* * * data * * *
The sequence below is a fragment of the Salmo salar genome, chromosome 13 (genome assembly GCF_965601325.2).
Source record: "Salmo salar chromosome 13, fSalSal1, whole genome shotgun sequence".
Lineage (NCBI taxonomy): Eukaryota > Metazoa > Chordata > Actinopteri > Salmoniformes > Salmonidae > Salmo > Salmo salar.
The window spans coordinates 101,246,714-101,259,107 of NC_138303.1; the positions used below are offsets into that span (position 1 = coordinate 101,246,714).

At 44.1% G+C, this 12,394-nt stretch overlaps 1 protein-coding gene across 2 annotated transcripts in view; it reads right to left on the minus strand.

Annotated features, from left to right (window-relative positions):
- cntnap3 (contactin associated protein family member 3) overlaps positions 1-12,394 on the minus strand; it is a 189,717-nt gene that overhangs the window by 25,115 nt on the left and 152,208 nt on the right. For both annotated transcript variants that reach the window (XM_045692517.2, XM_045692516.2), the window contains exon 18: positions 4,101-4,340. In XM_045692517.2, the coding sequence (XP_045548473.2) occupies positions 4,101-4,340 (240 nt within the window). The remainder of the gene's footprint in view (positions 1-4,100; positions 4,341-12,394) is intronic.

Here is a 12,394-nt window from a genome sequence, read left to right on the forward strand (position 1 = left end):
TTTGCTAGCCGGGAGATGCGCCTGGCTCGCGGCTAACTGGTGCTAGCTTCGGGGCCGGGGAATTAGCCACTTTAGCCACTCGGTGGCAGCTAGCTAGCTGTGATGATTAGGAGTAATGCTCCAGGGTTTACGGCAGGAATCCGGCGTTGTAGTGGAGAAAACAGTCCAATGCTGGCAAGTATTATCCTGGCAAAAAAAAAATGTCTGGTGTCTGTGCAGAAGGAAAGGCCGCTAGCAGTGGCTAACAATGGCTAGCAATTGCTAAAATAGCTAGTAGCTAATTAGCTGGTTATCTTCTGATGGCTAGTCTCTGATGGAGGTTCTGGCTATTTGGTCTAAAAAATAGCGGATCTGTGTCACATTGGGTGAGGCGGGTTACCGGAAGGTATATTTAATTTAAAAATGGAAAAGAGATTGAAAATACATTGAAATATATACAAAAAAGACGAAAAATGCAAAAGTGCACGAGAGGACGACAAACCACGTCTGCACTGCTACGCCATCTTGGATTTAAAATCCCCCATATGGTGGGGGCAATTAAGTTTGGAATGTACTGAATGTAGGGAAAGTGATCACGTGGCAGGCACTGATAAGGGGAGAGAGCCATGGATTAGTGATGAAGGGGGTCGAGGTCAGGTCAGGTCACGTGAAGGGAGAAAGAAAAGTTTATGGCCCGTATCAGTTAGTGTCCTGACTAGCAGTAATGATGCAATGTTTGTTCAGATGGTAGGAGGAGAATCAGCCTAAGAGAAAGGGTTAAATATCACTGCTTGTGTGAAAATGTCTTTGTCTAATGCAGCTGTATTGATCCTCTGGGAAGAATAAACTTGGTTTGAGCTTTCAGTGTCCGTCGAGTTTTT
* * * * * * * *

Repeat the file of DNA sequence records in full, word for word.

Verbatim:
The sequence below is a fragment of the Salmo salar genome, chromosome 13 (genome assembly GCF_965601325.2).
Source record: "Salmo salar chromosome 13, fSalSal1, whole genome shotgun sequence".
Lineage (NCBI taxonomy): Eukaryota > Metazoa > Chordata > Actinopteri > Salmoniformes > Salmonidae > Salmo > Salmo salar.
The window spans coordinates 101,246,714-101,259,107 of NC_138303.1; the positions used below are offsets into that span (position 1 = coordinate 101,246,714).

At 44.1% G+C, this 12,394-nt stretch overlaps 1 protein-coding gene across 2 annotated transcripts in view; it reads right to left on the minus strand.

Annotated features, from left to right (window-relative positions):
- cntnap3 (contactin associated protein family member 3) overlaps positions 1-12,394 on the minus strand; it is a 189,717-nt gene that overhangs the window by 25,115 nt on the left and 152,208 nt on the right. For both annotated transcript variants that reach the window (XM_045692517.2, XM_045692516.2), the window contains exon 18: positions 4,101-4,340. In XM_045692517.2, the coding sequence (XP_045548473.2) occupies positions 4,101-4,340 (240 nt within the window). The remainder of the gene's footprint in view (positions 1-4,100; positions 4,341-12,394) is intronic.

Here is a 12,394-nt window from a genome sequence, read left to right on the forward strand (position 1 = left end):
TTTGCTAGCCGGGAGATGCGCCTGGCTCGCGGCTAACTGGTGCTAGCTTCGGGGCCGGGGAATTAGCCACTTTAGCCACTCGGTGGCAGCTAGCTAGCTGTGATGATTAGGAGTAATGCTCCAGGGTTTACGGCAGGAATCCGGCGTTGTAGTGGAGAAAACAGTCCAATGCTGGCAAGTATTATCCTGGCAAAAAAAAAATGTCTGGTGTCTGTGCAGAAGGAAAGGCCGCTAGCAGTGGCTAACAATGGCTAGCAATTGCTAAAATAGCTAGTAGCTAATTAGCTGGTTATCTTCTGATGGCTAGTCTCTGATGGAGGTTCTGGCTATTTGGTCTAAAAAATAGCGGATCTGTGTCACATTGGGTGAGGCGGGTTACCGGAAGGTATATTTAATTTAAAAATGGAAAAGAGATTGAAAATACATTGAAATATATACAAAAAAGACGAAAAATGCAAAAGTGCACGAGAGGACGACAAACCACGTCTGCACTGCTACGCCATCTTGGATTTAAAATCCCCCATATGGTGGGGGCAATTAAGTTTGGAATGTACTGAATGTAGGGAAAGTGATCACGTGGCAGGCACTGATAAGGGGAGAGAGCCATGGATTAGTGATGAAGGGGGTCGAGGTCAGGTCAGGTCACGTGAAGGGAGAAAGAAAAGTTTATGGCCCGTATCAGTTAGTGTCCTGACTAGCAGTAATGATGCAATGTTTGTTCAGATGGTAGGAGGAGAATCAGCCTAAGAGAAAGGGTTAAATATCACTGCTTGTGTGAAAATGTCTTTGTCTAATGCAGCTGTATTGATCCTCTGGGAAGAATAAACTTGGTTTGAGCTTTCAGTGTCCGTCGAGTTTTT